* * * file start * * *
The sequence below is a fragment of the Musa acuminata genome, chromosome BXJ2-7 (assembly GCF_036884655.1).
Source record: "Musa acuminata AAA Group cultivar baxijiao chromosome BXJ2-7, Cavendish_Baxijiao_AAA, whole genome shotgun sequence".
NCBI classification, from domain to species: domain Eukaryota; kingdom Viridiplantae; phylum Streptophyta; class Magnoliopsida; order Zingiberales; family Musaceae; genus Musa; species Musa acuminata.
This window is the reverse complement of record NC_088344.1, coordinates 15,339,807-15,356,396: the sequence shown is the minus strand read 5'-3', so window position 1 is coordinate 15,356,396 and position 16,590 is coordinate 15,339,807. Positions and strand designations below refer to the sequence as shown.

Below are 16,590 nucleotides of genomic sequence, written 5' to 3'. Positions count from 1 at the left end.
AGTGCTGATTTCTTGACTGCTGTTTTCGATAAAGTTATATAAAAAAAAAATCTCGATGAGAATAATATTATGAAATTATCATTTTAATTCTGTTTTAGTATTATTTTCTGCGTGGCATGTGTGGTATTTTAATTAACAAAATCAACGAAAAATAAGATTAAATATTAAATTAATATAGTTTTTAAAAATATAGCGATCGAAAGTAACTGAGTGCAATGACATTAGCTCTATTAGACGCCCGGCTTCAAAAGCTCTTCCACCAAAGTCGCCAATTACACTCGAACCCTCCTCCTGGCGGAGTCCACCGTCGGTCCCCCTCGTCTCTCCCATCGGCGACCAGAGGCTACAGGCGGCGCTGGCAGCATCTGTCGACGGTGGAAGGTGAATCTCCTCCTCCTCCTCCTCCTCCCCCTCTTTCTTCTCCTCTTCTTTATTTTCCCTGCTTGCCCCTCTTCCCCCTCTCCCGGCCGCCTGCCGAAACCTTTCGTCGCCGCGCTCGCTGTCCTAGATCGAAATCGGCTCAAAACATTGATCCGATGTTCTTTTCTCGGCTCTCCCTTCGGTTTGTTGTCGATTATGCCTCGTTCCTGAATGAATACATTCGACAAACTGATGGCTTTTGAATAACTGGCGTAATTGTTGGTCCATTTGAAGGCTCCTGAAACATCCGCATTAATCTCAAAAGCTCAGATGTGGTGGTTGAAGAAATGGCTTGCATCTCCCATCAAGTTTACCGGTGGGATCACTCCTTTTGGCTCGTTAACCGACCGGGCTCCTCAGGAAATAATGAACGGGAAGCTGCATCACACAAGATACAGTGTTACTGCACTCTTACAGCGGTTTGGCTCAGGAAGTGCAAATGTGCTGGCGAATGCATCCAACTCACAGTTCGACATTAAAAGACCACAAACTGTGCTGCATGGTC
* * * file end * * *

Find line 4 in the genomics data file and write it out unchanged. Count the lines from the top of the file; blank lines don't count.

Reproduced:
This window is the reverse complement of record NC_088344.1, coordinates 15,339,807-15,356,396: the sequence shown is the minus strand read 5'-3', so window position 1 is coordinate 15,356,396 and position 16,590 is coordinate 15,339,807. Positions and strand designations below refer to the sequence as shown.